Nobel Laureate (shared) for Nobel Peace Prize 2007 (as part of IPCC) Kevin Trenberth has made the the following announcement about the connection between climate change and recent disasters:
"Given that global warming is unequivocal," he said, the assumption should be "that all weather events are affected by global warming, rather than the inane statements along the lines of 'of course we cannot attribute any particular weather event to global warming.' "
Now we have it from the highest possible authority: Irene, Katrina, heatwaves, coldwaves, floods, droughts, you name it - global warming is always to blame. "Science" is as simple as that - on the Nobel Peace Prize level.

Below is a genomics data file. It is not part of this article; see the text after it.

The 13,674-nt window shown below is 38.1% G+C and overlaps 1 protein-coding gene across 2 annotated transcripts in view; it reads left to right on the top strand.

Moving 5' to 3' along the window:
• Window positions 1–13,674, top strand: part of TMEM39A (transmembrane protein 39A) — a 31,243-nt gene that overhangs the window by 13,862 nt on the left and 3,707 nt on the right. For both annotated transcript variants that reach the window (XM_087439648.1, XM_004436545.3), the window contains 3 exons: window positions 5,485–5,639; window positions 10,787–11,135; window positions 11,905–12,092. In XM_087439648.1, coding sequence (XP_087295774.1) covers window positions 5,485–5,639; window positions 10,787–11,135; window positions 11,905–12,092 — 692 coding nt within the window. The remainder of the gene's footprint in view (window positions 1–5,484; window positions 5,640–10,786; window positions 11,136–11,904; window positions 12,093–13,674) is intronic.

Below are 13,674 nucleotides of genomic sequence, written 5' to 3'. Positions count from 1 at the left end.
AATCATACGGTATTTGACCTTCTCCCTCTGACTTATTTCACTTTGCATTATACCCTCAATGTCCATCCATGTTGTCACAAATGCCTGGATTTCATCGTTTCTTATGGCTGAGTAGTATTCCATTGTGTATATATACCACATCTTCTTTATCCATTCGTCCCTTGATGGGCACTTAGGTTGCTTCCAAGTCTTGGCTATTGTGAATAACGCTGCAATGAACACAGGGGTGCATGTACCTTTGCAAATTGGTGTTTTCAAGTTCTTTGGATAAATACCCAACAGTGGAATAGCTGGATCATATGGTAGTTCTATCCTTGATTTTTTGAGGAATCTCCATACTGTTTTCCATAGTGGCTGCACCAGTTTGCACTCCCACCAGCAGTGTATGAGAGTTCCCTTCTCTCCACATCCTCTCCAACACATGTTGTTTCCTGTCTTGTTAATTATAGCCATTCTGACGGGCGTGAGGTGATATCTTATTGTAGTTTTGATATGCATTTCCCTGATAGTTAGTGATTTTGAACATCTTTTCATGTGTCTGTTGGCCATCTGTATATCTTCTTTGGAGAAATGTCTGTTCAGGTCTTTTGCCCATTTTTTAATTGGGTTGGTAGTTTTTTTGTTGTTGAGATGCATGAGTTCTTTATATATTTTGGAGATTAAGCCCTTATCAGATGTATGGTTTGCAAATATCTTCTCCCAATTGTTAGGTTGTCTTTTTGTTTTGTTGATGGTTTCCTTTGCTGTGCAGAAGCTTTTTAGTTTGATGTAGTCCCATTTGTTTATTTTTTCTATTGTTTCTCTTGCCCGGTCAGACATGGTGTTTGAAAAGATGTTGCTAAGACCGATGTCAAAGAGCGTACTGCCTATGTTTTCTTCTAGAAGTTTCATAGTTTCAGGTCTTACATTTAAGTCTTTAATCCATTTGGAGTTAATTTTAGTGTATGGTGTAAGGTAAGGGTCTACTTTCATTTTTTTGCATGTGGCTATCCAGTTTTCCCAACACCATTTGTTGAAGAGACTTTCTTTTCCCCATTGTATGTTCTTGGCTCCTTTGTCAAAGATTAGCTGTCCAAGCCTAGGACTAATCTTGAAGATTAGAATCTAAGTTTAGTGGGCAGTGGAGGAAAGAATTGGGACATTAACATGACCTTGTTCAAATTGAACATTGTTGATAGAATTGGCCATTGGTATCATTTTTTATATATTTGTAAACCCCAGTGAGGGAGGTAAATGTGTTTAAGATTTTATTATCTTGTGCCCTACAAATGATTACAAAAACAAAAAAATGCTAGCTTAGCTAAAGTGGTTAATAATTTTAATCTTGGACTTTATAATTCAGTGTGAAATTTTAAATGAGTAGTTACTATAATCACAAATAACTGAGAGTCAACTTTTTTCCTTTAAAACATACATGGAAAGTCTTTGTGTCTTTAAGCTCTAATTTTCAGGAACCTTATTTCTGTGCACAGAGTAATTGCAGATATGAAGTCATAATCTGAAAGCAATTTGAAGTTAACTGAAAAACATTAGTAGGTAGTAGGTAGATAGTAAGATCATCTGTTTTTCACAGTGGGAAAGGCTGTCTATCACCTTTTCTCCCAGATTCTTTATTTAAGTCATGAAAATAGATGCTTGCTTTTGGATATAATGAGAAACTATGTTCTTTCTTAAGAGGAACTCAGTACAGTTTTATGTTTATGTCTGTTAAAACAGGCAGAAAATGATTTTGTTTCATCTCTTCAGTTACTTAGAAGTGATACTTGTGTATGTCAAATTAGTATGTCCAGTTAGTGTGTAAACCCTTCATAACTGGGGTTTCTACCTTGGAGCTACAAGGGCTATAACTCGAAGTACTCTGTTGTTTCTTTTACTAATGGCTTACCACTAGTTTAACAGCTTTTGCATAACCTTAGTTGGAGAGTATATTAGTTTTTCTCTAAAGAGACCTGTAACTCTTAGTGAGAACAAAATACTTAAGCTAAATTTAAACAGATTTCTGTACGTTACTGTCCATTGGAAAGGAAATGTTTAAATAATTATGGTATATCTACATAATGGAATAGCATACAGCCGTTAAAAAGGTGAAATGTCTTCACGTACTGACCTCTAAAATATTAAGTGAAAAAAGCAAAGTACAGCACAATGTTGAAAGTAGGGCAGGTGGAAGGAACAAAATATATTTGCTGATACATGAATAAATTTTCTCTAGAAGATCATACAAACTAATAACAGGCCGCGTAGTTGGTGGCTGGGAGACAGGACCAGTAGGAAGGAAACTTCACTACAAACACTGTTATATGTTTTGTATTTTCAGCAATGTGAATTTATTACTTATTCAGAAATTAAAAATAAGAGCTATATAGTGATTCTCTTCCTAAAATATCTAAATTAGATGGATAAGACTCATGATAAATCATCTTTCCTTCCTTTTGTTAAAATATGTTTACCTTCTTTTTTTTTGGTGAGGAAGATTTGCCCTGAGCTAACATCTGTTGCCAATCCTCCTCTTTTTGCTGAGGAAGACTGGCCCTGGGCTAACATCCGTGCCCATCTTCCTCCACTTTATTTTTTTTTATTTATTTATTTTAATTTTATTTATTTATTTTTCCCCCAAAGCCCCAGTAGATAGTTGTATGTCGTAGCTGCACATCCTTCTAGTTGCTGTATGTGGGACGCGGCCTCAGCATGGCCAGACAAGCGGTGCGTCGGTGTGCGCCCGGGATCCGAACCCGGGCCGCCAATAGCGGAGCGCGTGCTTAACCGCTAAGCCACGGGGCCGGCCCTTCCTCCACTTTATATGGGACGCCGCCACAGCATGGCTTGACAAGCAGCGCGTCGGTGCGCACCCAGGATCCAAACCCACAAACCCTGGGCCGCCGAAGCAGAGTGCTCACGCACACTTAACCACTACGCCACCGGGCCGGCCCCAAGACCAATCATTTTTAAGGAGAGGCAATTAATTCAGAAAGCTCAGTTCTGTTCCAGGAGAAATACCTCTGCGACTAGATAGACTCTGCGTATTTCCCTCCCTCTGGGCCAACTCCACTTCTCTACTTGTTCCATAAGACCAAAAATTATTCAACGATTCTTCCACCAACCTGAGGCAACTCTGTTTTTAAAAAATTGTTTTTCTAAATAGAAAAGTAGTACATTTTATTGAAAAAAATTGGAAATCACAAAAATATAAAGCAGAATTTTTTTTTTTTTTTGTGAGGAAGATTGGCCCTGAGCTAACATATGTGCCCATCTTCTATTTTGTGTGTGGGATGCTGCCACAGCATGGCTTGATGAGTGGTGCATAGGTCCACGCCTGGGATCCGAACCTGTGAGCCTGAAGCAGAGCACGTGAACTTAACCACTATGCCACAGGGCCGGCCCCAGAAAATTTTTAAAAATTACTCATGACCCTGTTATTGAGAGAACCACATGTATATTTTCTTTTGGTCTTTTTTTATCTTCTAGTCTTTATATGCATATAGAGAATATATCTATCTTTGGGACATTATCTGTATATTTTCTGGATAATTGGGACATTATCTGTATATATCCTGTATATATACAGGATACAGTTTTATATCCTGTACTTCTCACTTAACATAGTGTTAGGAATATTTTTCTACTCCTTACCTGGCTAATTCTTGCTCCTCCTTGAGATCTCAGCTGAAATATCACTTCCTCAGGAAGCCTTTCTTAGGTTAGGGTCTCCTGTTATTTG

In 1821, a major hurricane passed directly over New York City, probably a strong category 4. Historical records show it caused a 10-foot storm surge at low tide. At that time, not that many people were living in New York, so people didn't pay a lot of attention to it.
But William Redfield, the "father of hurricane science", observed the 1821 storm. Just as a debate goes on today over whether global warming causes more frequent or more intense hurricanes, the mid-19th century debate was over "the law of storms".
Cary Mock, Associate Professor of Geography, University of South Carolina